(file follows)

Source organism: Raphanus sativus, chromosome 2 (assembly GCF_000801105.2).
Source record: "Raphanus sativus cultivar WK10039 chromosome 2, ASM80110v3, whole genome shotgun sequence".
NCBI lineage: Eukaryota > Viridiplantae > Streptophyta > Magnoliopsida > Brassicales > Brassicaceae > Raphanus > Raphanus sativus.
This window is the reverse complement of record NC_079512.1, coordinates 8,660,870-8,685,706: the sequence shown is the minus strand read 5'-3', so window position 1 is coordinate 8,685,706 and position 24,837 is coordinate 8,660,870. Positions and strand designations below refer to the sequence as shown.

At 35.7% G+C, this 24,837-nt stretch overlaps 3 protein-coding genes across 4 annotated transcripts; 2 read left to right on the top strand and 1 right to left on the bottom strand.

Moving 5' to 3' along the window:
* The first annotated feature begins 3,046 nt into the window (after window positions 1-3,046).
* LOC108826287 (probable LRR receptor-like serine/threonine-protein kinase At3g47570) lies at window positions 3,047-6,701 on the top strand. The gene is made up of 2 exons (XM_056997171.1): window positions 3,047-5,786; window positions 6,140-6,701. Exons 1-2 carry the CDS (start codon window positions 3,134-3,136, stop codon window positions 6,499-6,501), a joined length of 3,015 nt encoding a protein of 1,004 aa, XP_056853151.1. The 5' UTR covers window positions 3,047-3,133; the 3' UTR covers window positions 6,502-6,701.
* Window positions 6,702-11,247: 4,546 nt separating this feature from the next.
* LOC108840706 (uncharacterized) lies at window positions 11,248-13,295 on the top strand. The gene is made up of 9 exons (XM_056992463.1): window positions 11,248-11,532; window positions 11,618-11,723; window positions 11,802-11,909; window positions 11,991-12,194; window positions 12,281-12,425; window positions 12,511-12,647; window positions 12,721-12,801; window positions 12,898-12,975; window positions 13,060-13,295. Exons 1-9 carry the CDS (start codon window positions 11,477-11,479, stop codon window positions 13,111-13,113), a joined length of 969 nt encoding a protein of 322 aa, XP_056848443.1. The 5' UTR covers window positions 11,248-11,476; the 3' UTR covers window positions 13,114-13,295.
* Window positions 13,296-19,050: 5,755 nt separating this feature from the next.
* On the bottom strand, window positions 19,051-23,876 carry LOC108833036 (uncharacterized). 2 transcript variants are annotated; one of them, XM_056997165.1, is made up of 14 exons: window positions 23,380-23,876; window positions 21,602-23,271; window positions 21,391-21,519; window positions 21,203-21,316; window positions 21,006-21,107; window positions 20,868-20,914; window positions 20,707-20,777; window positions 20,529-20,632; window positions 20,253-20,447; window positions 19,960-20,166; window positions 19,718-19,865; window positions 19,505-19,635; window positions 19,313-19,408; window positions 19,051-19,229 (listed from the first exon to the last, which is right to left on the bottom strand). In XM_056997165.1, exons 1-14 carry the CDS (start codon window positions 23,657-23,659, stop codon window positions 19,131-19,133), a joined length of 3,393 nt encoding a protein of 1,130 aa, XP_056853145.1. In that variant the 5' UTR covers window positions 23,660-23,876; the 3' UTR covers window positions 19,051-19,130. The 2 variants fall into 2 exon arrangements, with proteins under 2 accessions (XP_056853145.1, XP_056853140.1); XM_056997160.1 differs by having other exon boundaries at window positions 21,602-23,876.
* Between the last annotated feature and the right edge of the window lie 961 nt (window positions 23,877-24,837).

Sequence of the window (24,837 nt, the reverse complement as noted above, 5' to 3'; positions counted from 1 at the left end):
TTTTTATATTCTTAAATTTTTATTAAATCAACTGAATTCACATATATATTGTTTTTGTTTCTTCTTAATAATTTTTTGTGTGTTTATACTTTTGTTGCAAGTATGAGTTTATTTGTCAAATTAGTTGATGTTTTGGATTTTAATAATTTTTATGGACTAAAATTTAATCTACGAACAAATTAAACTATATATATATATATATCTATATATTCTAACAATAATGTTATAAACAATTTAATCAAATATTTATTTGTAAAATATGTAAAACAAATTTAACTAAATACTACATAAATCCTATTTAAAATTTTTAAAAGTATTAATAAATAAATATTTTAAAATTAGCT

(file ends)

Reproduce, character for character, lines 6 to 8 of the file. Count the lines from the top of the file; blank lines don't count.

Moving 5' to 3' along the window:
* The first annotated feature begins 3,046 nt into the window (after window positions 1-3,046).
* LOC108826287 (probable LRR receptor-like serine/threonine-protein kinase At3g47570) lies at window positions 3,047-6,701 on the top strand. The gene is made up of 2 exons (XM_056997171.1): window positions 3,047-5,786; window positions 6,140-6,701. Exons 1-2 carry the CDS (start codon window positions 3,134-3,136, stop codon window positions 6,499-6,501), a joined length of 3,015 nt encoding a protein of 1,004 aa, XP_056853151.1. The 5' UTR covers window positions 3,047-3,133; the 3' UTR covers window positions 6,502-6,701.